Part of the design effort was to develop an antenna that would be easy to install with flexible installation options and reliable performance in an outdoor environment. In addition, production material and labor costs must be minimized to keep the selling price low. To accomplish these goals, injection-molded parts were utilized. The DirectLink antennas offer six unique injection-molded parts, two of which compose the main housing and are common to the entire family of antennas. The other parts are utilized in the standard wall-mount and ±30° articulating bracket versions. Both the wall mount and the articulating bracket are interchangeable with the antenna housing. The main housing is designed and constructed such that all of the internal antenna components are positioned and supported by the housing itself. This technique reduces assembly time and cost, and ensures repeatability in manufacturing. In addition, the housing's construction provides a self-sealing, weather-resistant joint between the individual injection-molded pieces. The antenna's MicroAir technology coupled with the injection-molded housing make the completed antenna suitable for quick and reliable assembly in a production line environment.
DirectLink antennas are available at frequencies from 1710 to 1880 MHz for use in the DCS band, 1850 to 1990 for use in the PCS band and 2300 to 2400 MHz for use in the industrial, scientific and medical (ISM) band. Models are also available that operate at 5150 to 5350 MHz and 5725 to 5825 MHz. The antennas feature a gain of 7.5 dB (12 dB for the 5 GHz versions). Polarization is linear and power handling is 50 W (25 W at 5 GHz). The 3 dB E- and H-plane beamwidths are 60° and 85° (DCS), 55° and 80° (PCS), and 50° and 65° (ISM), respectively. Figure 1 shows the radiation patterns for the three antenna types. All antennas display a front-to-back ratio of 12 dB and SWR of 1.5. Figure 2 shows SWR vs. frequency for the DCS and PCS versions. RF connectors are SMA or TNC with other types available on request. The articulating and nonarticulating wall-mount versions weigh 8 and 5 oz, respectively. Mast-mount kits are available, as well as custom mounting configurations for high volume applications. Figure 3 shows an outline drawing of the standard wall-mount antenna.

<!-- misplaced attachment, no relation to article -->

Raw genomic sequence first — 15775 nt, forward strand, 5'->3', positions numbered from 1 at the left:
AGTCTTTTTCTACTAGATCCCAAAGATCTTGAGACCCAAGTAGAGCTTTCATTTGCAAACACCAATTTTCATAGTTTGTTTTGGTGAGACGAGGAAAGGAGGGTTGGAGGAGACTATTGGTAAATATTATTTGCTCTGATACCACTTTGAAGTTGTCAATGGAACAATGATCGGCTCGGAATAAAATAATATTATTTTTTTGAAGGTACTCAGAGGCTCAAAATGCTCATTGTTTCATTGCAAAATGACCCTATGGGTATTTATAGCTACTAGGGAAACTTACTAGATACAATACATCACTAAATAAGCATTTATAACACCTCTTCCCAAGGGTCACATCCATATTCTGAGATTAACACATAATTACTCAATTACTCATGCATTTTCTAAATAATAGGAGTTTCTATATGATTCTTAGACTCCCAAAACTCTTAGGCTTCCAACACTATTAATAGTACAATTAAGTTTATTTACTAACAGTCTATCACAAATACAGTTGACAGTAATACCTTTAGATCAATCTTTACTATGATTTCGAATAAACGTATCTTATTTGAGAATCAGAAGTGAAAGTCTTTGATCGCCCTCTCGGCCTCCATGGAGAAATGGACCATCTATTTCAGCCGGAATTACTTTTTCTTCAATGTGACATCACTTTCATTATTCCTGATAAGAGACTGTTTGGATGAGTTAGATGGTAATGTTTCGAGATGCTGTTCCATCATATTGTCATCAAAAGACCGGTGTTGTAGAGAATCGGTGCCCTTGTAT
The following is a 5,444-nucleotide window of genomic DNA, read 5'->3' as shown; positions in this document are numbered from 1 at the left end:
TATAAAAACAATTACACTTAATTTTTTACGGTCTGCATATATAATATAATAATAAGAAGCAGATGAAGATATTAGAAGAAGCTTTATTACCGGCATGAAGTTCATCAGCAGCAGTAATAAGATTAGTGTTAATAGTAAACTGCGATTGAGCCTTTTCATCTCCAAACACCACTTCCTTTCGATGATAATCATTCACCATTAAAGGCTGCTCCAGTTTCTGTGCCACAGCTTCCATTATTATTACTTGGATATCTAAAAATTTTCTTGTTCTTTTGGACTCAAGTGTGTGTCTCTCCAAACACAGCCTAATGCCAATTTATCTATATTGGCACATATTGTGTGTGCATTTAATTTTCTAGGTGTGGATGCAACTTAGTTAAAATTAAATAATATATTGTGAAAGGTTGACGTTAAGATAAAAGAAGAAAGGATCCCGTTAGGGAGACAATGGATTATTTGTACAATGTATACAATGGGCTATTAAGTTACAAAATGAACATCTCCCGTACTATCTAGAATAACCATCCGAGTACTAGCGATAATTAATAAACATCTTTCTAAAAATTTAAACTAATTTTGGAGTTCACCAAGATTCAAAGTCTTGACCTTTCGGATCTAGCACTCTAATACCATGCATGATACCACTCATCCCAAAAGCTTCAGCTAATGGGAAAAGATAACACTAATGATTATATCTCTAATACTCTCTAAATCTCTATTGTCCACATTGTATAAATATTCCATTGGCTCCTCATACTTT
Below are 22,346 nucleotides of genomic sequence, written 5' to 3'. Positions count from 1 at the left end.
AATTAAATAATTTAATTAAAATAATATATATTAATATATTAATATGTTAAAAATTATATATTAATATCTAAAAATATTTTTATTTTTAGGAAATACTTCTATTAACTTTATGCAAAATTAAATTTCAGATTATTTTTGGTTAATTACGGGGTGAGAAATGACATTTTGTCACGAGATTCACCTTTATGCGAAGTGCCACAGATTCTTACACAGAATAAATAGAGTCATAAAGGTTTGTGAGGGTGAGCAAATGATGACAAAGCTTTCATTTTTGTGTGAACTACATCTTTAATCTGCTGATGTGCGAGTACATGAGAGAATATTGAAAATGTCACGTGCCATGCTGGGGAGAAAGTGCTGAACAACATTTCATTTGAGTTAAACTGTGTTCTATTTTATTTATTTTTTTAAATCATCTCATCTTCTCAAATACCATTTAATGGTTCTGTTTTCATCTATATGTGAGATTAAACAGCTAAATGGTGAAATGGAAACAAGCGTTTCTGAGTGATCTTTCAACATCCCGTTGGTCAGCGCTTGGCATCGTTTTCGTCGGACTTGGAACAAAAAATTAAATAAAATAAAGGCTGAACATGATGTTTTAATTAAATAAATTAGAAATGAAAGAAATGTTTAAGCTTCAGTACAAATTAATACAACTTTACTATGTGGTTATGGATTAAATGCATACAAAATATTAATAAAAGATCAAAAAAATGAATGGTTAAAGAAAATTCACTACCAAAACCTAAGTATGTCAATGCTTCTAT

DirectLink antennas can be used in low and high tier microcells and picocells in PCS and DCS wireless services, including wireless local loop systems. Additional applications include wireless local area networks and wireless private branch exchange services. Installations requiring directional antenna performance, ease of installation and pleasing aesthetics are also applicable. An engineering evaluation kit is available, as shown in Figure 4 . The kit includes the DirectLink antenna; standard wall-mount, articulating wall-mount, universal wall-/mast-mount and mast-mount options; instruction sheets; a DirectLink brochure; a registration card; and a diskette containing engineering data. The versatility of five mounting options ensures that the mounting configuration that best matches the RF environment for the particular location is selected. Engineering kits are available immediately. Specific antenna price and delivery information are available upon request.
Cushcraft Corp., Manchester, NH (800) 258-3860.